After their successful interview-concert The Dubtapes, Jens Maurits Orchestra is digging deeper to the roots of music with 2 projects. triggers & thresholds is a 10-headed installation-concert questioning the evolution from ape-man to music. the blogpera transforms the blog of their research into the form of a performance.

Once you start questioning why you do what you do, interesting things start to happen. Being an orchestra, we asked the question why we come together to make music. Why is it that making music can make us feel so good? Why do we feel connected to each other when we make music, no matter how different our personalities are? Can it be that the urge to make music is connected to what drives us to go to bars, watch soap operas or go into politics?

Jens Bouttery (drummer/composer) and Daan Milius (dramaturge/video maker) decided to go to to Oxford to talk to evolutionary psychologist Robin Dunbar. Dunbar told them about the importance of grooming, the touching and cleaning of each other's fur, within monkey and ape societies. It turns out that monkeys and apes spend much more time grooming than necessary for hygienic reasons. Grooming (but also laughing, drinking alcohol, and, yes, making music) triggers the release of endorphins, a kind of feel good chemical. This makes us feel connected to each other and enables us to live with all the difficulties that come with group-life. It thus seems to be that these seemingly trivial social activities are what make groups function.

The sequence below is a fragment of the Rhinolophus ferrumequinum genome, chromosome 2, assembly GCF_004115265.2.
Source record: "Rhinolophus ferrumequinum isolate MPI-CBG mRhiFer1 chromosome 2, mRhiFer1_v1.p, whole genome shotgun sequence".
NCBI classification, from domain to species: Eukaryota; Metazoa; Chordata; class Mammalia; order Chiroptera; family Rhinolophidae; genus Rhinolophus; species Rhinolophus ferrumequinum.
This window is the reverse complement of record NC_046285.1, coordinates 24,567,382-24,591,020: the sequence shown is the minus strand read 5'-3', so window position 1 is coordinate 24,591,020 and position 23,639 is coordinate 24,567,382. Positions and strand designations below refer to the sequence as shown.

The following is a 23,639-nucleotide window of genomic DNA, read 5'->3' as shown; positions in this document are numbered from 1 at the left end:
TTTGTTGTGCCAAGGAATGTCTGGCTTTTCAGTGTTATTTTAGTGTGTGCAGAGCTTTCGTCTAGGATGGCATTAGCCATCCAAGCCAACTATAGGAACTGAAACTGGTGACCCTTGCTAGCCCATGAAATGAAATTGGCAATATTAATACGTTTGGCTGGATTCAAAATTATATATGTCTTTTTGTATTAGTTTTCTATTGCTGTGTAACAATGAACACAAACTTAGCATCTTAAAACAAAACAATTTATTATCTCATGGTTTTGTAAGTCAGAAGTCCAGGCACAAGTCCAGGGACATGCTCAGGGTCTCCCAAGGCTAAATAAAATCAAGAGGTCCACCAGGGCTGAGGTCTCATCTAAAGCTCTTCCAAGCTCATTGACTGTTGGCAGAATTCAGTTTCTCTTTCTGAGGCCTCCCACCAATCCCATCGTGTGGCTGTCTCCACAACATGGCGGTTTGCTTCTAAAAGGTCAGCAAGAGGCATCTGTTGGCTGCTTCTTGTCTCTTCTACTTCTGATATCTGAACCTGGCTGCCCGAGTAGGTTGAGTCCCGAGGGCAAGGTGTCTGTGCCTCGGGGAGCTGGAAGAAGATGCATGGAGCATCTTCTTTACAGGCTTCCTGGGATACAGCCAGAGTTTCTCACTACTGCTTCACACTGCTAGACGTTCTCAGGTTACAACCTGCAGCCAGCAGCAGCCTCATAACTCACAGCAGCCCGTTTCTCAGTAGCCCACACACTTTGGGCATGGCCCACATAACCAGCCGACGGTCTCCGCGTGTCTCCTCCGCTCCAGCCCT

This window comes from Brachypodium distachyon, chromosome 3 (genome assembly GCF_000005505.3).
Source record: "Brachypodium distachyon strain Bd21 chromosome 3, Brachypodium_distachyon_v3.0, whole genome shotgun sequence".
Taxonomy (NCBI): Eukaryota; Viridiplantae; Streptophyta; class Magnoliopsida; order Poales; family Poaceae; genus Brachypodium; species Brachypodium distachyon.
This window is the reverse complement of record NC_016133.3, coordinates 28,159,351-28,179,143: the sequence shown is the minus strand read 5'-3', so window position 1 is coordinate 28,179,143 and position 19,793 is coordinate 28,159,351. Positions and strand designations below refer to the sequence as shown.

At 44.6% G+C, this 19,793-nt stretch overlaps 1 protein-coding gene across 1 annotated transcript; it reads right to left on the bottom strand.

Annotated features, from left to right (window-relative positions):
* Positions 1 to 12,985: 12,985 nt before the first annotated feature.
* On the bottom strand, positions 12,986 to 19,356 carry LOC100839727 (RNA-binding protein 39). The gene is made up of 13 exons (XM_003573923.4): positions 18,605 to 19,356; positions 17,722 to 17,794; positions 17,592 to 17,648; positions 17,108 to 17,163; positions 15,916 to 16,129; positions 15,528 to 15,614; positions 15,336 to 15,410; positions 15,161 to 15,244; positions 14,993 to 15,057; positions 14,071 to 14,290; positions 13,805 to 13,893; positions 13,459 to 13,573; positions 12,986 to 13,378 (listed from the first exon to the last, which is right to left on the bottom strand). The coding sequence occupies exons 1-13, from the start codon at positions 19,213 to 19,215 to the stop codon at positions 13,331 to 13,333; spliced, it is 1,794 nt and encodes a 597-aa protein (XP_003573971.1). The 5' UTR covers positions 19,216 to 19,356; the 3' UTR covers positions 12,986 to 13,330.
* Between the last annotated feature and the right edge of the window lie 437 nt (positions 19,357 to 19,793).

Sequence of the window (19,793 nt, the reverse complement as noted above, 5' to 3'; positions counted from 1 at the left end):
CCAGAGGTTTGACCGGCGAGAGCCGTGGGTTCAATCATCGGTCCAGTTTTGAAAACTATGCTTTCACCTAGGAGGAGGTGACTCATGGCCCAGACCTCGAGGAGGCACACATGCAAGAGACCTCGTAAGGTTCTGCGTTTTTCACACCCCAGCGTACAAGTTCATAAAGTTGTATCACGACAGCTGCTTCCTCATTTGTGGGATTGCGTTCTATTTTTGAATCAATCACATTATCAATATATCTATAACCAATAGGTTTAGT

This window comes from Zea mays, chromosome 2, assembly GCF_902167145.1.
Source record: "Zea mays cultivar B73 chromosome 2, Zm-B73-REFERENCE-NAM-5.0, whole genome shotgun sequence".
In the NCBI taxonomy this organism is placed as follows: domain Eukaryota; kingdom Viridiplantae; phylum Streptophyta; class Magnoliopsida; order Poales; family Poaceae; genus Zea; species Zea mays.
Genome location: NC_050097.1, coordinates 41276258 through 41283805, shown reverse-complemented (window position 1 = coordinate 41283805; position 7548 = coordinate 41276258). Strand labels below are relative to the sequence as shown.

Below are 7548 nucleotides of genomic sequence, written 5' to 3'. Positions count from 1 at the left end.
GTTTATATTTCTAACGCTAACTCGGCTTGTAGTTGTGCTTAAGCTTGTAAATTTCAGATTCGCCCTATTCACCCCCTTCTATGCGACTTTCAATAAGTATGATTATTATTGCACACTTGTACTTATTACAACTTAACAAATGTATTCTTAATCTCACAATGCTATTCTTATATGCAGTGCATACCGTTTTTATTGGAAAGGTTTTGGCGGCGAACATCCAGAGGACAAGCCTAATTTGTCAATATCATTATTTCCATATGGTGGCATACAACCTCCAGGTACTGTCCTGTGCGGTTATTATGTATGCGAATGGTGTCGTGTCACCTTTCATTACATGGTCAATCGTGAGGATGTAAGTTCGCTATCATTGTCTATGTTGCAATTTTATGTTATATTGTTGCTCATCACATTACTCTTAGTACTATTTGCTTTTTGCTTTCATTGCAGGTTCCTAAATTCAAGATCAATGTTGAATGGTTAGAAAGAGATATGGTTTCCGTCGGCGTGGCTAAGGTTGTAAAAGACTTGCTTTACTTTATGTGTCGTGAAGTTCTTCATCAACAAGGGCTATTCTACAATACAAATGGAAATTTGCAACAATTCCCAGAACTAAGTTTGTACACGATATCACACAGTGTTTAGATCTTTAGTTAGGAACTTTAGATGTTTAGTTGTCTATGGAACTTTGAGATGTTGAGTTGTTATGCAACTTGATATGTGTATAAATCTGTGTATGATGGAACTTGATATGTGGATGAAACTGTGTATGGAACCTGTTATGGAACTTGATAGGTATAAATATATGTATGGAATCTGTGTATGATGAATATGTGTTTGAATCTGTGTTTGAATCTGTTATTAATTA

After their talk with Robin Dunbar, Jens and Daan asked other scientists about the possible processes – the triggers and thresholds - that thrust life into music.

The compositions of Jens Bouttery translate these processes into music & Lucas Kramer’s installation rewrites the past by constructing a memory.

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